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Muziekgebouw Frits Philips

After an extensive renovation by Van Eijk & Van der Lubbe, the Muziekgebouw Frits Philips in Eindhoven is already playing a big part during Dutch Design Week.

By Editor / 28-10-2010

It took three years of planning and another four months of renovation works, but the Muziekgebouw (Music Hall) in Eindhoven was christened this Saturday during the Dutch Design Awards. 

Together with Philips Ambient Experience, design duo Van Eijk & Van der Lubbe have aimed to create a venue  that is completely in tune with the needs of its visitors. "The fact that we were involved from start to finish, from façade to coffee cup design, was just great," says Miriam van der Lubbe. From the moment the visitor approaches the music hall, the influence of the designers is apparent in the leaning glass façade. The 25-metre high frontage lends a view into the foyer which features a sweeping ambient wall several metres long and covered in thousands of LEDs, courtesy of Philips.

During the day visitors are welcomed into the foyer where they can enjoy a coffee from the specially designed porcelain cups and saucers. These feature illustrations in keeping with the colours chosen for the interior. "Everything came from the one concept, to design a good experience and quality time for the visitor," stated Van der Lubbe. The ambient wall meanwhile shows films, works of art and even concerts, enticing the viewer to visit a concert or show.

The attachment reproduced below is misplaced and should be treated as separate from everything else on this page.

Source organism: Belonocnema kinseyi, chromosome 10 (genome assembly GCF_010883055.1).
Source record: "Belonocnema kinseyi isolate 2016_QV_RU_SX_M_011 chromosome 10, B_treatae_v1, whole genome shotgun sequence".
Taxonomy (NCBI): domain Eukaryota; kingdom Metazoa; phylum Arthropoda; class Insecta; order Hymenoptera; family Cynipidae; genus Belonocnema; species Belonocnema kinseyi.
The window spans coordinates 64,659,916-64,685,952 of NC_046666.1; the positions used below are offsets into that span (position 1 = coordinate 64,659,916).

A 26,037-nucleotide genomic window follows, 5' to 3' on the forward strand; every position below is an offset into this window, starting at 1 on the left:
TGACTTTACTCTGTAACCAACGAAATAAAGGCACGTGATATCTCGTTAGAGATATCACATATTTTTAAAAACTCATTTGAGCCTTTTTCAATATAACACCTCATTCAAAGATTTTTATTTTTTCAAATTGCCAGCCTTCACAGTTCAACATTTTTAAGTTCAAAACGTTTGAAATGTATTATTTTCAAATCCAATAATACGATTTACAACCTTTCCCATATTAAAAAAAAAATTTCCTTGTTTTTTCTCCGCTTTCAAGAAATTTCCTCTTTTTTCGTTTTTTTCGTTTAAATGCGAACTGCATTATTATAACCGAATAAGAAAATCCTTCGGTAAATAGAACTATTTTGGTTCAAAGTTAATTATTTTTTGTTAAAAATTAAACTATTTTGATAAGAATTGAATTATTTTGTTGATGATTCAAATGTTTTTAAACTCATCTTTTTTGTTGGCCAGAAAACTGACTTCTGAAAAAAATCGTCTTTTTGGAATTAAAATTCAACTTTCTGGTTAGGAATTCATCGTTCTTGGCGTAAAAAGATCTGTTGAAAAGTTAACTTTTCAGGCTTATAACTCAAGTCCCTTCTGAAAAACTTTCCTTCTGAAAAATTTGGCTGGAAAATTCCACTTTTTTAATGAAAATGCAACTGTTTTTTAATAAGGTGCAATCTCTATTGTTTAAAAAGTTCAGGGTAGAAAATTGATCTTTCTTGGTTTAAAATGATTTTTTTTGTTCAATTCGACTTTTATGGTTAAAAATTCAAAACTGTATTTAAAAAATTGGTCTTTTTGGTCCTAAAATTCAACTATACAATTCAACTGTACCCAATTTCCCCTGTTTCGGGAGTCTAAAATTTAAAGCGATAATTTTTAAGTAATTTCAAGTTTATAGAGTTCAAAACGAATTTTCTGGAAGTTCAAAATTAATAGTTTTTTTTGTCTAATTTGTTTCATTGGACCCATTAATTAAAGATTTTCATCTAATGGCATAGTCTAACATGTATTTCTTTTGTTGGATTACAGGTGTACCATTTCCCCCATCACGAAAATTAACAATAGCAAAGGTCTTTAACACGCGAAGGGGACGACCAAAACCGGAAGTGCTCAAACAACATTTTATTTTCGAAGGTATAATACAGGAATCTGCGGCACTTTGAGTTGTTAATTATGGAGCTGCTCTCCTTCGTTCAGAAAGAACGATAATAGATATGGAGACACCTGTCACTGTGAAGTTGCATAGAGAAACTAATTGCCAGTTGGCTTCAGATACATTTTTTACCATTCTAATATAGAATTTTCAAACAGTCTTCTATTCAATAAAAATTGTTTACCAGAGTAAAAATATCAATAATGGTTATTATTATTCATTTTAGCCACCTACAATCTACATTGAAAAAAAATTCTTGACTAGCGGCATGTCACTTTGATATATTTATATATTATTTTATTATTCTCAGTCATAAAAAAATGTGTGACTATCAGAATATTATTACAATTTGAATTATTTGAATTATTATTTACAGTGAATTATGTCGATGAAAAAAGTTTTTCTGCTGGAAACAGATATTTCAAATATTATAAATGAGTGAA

For the early birds waiting for a show there are the so-called 'listening chairs' designed specially for the Music Hall and featuring an integrated audio system. Here, visitors can listen to their favourite music without the hindrance of background noise. Other seating comprises multi-functional furniture for the foyer and special 'duo chairs' which have an original built-in, ambient lighting system.

The walls in the Music Hall have been left mostly white − with a few exceptions in the changing rooms − furniture and backlighting provide necessary splashes of colour. A creative solution was also found for the distracting empty seats during shows, as each chair has a slightly different colour and hue, from the stage they resemble people and a full house every time.

Click on images to enlarge.

Photography: Frank Tielemans

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